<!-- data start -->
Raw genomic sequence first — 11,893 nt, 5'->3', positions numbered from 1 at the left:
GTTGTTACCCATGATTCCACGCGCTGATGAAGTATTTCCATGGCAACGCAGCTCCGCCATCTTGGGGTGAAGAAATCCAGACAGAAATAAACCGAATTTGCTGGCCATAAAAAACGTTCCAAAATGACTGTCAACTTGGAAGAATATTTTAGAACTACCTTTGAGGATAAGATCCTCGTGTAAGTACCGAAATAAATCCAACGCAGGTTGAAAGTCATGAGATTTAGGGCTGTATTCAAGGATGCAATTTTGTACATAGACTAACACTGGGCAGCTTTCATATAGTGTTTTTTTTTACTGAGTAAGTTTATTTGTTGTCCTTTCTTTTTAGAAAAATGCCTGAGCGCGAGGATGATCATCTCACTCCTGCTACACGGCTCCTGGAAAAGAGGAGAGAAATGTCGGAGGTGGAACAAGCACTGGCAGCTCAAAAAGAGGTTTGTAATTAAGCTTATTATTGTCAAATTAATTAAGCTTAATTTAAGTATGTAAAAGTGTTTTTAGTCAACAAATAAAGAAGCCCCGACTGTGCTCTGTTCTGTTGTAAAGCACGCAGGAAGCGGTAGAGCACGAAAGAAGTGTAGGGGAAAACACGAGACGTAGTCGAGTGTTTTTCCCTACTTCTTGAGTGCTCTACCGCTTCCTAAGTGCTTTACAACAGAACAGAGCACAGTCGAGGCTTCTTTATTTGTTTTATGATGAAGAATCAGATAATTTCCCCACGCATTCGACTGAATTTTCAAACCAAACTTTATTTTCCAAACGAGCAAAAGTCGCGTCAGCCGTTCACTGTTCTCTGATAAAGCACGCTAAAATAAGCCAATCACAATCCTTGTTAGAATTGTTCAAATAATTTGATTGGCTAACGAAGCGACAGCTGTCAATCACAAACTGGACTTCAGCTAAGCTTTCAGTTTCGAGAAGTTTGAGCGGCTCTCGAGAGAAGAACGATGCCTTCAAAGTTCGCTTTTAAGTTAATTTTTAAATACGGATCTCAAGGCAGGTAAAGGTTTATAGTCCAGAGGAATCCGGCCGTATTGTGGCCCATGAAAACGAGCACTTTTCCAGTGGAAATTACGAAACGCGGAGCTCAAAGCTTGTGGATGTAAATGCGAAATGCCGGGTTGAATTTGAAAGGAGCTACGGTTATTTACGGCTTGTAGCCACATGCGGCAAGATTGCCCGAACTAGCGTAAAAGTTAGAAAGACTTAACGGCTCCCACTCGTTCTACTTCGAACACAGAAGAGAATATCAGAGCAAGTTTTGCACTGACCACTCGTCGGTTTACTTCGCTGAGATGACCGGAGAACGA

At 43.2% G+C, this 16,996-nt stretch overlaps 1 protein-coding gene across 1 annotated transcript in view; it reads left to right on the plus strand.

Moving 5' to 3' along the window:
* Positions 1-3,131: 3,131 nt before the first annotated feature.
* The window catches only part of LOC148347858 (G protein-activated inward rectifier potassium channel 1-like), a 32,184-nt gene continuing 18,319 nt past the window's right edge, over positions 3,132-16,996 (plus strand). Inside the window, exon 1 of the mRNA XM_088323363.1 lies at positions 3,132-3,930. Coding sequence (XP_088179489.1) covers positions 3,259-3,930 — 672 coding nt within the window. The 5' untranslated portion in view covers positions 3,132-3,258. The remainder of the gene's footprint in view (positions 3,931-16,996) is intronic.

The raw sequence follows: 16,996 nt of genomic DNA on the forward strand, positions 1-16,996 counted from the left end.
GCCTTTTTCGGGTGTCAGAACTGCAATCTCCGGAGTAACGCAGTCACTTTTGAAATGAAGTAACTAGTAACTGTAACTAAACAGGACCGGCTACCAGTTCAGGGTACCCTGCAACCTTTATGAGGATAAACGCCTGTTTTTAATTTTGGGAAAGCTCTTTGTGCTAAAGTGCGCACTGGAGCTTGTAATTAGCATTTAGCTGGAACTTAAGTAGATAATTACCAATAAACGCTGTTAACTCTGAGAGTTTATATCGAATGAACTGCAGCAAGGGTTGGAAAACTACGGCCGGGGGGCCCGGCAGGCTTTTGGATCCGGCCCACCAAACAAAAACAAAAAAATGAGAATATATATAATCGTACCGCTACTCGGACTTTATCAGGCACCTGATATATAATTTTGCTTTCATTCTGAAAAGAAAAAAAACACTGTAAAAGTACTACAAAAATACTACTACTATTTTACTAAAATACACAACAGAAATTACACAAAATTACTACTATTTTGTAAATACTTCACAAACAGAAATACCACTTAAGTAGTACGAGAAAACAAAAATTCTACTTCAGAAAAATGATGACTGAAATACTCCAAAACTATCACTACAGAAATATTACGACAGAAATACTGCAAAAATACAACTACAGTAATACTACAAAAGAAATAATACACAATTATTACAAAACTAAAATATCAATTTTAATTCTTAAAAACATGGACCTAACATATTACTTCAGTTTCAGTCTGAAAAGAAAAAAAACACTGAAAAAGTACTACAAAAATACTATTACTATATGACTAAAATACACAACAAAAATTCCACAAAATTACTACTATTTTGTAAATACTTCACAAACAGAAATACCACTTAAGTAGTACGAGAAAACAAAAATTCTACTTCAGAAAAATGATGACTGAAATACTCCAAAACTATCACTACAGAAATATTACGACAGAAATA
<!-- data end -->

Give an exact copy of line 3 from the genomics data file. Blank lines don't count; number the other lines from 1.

At 43.2% G+C, this 16,996-nt stretch overlaps 1 protein-coding gene across 1 annotated transcript in view; it reads left to right on the plus strand.